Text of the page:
Wasabi: worth its weight in gold?

I like to just meander in Marukai to see what they're bringing in from Japan that's mezurashii (interesting) or hisashiburi (nostalgic) for me. I usually don't look at produce, but this huge sign caught my eye. What could be worth $102.79 in the produce section?

Wasabi is a Japanese horseradish root, green in color and put in sushi. The mass market version comes in a green tube and comes out like paste, but since wasabi is so expensive, sometimes the wasabi is made with a mixture of horseradish, mustard and food coloring.
In sushi, the wasabi paste is put between the rice and the fish because once the paste is prepared, it needs to be covered to preserve the flavor or it will lose potency in about 15 minutes. It you go to a high class sushi place that uses fresh wasabi, they will grind it with a fine grater and mix it with water to make the paste. It's usually mixed with shoyu (wasabi joyu) and used to dip sushi or sashimi.

I don't like it because although it doesn't burn your tongue since it has no oils like chili pepper, it goes up your nose and I don't really enjoy that sensation. Still, I've tried fresh wasabi and I must say it has a much sweeter note to it.

Wasabi is a finicky plant wanting the right climate and fresh running water to grow best, so I can see how this little root can be so precious, but I didn't find it hard to just walk away. I may be a snob about some things, but not about wasabi. Besides, somewhere on the Big Island, a farmer has successfully cultivated the wasabi, so if he can up production, this could be a slow foods crop.


  1. The best way of getting 100% Pure Wasabi is to get the Namida 100% Pure Wasabi Powder available from http://www.wasabi.co.nz/order.html. Unlike the fresh wasabi that has a very short life expectancy since it goes soft quickly, the powder can be kept in the fridge or freezer until required. It also has the added benefits of not having any additives or preservatives added and being made from the True Wasabia japonica rhizome as pictured in this article. There are lots of ways of using wasabi in cooking apart from the traditional sushi and sashimi. Recipes can be found at www.wasabi.org, www.wasabi.co.nz, and www.wasabikitchen.com. Product reviews of "wasabi" products can be found at www.wasabireviews.com. Enjoy the buzz that wasabi gives you. Oh! I nearly forgot to mention that you get more bang for your buck with the powder as it is concentrated by a factor of 4 compared to the fresh rhizome.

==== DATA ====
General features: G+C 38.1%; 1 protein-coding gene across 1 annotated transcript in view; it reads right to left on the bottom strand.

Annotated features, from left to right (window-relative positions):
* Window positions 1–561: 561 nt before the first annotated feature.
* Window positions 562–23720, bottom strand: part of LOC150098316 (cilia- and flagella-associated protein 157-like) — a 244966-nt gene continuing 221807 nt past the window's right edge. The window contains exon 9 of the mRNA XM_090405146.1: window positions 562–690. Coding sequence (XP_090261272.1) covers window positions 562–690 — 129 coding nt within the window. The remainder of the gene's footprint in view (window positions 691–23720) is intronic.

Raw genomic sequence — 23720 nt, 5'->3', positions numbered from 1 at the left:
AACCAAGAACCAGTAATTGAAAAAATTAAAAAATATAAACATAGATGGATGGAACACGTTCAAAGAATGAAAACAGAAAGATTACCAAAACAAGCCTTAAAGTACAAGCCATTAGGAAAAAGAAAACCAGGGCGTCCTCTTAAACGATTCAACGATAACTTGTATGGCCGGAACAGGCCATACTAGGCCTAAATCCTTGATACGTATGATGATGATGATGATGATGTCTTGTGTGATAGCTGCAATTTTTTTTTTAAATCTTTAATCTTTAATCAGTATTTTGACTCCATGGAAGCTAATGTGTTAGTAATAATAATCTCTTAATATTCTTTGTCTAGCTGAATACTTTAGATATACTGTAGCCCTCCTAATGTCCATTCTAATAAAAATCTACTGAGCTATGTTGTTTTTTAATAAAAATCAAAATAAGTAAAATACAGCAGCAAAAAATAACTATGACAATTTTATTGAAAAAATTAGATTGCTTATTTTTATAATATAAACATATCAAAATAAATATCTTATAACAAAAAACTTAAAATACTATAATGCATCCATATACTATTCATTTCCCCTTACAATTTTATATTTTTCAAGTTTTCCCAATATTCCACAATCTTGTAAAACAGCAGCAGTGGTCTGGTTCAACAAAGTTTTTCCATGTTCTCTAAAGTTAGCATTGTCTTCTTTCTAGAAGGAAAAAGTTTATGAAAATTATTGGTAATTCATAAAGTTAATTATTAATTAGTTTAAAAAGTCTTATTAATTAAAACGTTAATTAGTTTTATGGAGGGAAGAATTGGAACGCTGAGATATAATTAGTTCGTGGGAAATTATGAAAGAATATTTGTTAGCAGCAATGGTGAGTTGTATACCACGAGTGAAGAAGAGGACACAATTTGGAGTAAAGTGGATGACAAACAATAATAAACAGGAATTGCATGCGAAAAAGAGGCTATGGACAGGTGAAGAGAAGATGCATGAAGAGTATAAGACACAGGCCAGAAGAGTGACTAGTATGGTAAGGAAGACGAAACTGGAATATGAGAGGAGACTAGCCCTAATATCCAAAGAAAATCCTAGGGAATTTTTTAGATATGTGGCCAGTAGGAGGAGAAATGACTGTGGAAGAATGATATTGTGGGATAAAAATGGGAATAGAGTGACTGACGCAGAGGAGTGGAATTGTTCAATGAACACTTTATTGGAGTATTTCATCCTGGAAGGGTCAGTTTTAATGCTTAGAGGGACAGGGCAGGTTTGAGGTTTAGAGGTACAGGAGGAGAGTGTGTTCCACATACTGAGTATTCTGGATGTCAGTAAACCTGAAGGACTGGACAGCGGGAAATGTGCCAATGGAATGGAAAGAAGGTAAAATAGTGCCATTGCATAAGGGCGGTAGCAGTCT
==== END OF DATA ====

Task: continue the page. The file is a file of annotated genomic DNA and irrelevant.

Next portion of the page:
2. Here's a crockpot recipe to add to your list.
    Guaranteed Slow Cooker Laulau
    2# luau leaves, washed and cut into strips
    2 pounds of pork shoulder, cut into chunks
    1 small corned beef or Franks Foods seasoned pork, cut into chunks
    2 cans beef broth
    Hawaiian salt and pepper

    Empty 1 can of beef broth in the bottom of the slow cooker
    Season the pork shoulder with Hawaiian salt, pepper and a little cooking oil. Let sit for about an hour.
    Layer 1/3 of the lu'au leaves.
    Top this with the corned beef chunks
    Cover with the next 1/3 of lu'au leaves
    Top this with the seasoned pork chunks.
    Cover with the final 1/3 of the lu'au leaves.
    Cover and cook on high for 6 hours. You might have to put some weight on the cover until the leaves cook down

    Served 10-15 people.


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